There's another down side - it's yet another thing I have to wash my hands for. Anyone got any good recommendations for moisturising soap? And someone needs to invent some nicely scented and non-drying alcohol gel - do you think dunking my hands in Baileys would have a similarly cleansing effect? I'd lick wash it off...


Sara x said...

I think the simple range of handwashes are really good, senstive and moisturing. See i had comment on the hands havent a clue of the bladder.

Tina said...


Michelle said...

If/when it comes time, the Mitrofanoff is an EXCELLENT alternative to regular cathing. I have never regretted the decision to have this cathing stoma. It is so easy.

Michelle & Emily

Doorless said...

Those are some catheters! I had to do that with Amber after her kidney problems brought on by the infection from her back surgery. NOT the most fun thing to do!
Hope all goes well for both of you.

Tia said...

Mitrofanoff is on the cards, but they want to leave it until she is a little older - eventually though that's how she'll become independent.

At which point we'll be considering tattoos around her various stoma - "in" and "out"!


Anonymous said...

I'm sat here with legs crossed. Does it hurt her at all?

Tia said...

Not when I get it right. And when I get it wrong, it only hurts when I get it very very wrong in a bodily piercing rather than actually hunting for the right hole type of wrong.

I need a good anatomy book!

Alesha said...

Oh my! (after reading your last comment!)

So sorry you're needing to start this process. They mentioned it at one point for Isaac, due to seizures affecting his emptying; but our Ped was against it, unless we had infections, which we don't.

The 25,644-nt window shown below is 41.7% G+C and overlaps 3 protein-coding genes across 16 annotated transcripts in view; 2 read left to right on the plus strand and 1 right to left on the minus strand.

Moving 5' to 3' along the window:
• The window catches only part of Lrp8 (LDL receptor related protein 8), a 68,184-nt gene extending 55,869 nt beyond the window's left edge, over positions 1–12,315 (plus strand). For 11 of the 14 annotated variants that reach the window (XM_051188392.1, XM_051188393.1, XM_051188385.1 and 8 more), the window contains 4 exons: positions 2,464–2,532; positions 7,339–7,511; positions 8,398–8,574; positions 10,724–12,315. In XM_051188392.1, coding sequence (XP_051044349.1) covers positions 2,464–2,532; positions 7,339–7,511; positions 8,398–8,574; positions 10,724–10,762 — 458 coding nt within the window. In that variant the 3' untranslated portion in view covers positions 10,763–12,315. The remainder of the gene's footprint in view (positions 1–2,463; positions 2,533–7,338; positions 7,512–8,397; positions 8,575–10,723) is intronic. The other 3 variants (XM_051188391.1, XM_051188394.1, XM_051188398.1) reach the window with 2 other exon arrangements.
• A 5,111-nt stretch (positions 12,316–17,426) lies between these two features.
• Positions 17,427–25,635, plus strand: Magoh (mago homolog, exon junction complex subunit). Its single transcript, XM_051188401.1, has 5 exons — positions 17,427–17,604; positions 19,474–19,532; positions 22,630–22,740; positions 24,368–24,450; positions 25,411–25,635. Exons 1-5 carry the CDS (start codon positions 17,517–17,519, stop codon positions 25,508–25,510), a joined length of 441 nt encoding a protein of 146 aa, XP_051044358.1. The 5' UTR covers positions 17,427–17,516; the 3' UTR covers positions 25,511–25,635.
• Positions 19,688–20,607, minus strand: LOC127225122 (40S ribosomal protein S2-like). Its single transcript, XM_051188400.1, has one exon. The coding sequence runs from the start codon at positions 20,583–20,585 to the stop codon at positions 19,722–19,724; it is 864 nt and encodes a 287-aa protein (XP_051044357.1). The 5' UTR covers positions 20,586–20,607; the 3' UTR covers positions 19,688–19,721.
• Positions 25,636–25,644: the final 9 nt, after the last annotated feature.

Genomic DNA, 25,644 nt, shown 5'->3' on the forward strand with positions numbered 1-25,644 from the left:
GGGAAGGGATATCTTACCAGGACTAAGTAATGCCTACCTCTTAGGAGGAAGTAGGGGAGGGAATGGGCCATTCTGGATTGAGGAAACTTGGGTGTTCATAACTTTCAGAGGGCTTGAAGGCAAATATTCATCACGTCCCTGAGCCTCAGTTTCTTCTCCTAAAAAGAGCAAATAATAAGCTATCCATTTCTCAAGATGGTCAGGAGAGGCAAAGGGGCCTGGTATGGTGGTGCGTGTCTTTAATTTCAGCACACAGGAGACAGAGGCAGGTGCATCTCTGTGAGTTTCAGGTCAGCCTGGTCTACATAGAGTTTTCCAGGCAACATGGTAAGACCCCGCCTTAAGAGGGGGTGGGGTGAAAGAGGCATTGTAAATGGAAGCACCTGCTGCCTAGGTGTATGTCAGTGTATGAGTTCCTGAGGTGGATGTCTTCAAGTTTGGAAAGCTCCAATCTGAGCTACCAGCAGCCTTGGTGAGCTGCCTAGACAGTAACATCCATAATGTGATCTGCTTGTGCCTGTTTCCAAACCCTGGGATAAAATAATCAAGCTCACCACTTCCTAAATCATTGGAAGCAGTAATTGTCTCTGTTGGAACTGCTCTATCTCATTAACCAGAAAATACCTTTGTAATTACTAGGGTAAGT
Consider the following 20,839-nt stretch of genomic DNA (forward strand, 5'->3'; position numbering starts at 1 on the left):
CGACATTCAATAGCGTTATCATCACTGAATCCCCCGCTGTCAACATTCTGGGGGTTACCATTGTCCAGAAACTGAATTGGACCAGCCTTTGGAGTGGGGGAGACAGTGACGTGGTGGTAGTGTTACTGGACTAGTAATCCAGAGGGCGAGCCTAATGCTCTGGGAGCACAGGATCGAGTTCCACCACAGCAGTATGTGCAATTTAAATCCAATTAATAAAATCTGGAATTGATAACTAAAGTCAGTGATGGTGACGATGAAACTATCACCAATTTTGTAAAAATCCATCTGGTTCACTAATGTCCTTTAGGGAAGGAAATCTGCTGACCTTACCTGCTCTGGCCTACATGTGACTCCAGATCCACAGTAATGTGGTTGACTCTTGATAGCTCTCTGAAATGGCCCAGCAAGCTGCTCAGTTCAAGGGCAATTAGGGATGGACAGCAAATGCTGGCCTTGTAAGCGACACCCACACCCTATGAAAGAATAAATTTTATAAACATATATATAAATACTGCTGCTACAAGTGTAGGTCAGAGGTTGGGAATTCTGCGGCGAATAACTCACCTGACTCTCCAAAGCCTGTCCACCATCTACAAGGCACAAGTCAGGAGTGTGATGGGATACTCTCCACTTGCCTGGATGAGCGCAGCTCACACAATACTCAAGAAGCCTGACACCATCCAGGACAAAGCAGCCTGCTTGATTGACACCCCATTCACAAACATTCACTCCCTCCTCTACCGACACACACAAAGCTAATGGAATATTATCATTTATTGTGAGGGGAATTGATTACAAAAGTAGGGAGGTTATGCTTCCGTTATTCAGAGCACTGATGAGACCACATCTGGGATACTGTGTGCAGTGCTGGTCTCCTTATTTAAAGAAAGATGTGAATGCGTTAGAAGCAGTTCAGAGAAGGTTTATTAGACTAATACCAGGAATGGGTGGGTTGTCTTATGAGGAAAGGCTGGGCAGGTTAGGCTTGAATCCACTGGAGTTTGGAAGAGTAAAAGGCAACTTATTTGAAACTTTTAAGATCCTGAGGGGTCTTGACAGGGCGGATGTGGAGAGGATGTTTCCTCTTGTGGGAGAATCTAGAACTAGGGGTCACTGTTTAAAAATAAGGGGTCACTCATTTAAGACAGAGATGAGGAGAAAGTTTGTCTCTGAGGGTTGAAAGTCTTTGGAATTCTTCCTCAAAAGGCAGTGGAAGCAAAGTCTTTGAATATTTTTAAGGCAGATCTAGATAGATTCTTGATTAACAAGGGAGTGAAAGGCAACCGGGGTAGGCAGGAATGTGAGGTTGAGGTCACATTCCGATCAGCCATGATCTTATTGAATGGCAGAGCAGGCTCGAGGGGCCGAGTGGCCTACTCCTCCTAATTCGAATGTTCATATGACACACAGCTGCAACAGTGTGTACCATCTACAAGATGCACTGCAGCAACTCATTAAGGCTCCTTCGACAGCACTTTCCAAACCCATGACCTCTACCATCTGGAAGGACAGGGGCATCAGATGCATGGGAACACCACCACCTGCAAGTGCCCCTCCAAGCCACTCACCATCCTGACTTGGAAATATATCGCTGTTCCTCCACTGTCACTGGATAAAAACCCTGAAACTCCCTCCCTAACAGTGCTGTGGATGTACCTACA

We were a bit traumatized by the mere mention of the process, so you have my FULL sympathies!

Children are so resilient and forgiving though, especially when an errant poke or prod is followed by,

"Oooo, Mommy's so sorry! So sorry! So, so , so sorry!" and lots of kisses!

(I am forever scratching Isaac with my fingernails, and have repeated the above process so many times that my African Grey parrot repeats it word for word!!!) : )

Praying for you to learn the process perfectly and quickly!

Tia said...

Now I'm laughing at your parrot - I'd love to hear that!


Marta said...

Do you have Bath & Body Works stores where you live? They have really great moisturizing antibacterial hand soaps and sanitizing gels in a variety of scents. :)

sarah bess said...

you are goofy and this is hilarious. this kind of info is extremely helpful to me. so glad you blog about your experiences. Both your girls are just adorable!

Tia said...

Glad the info helps!

Rereading this just 2 weeks later and you know, it has become a normal part of our lives so quickly. I still don't get it right all the time but it is become routine.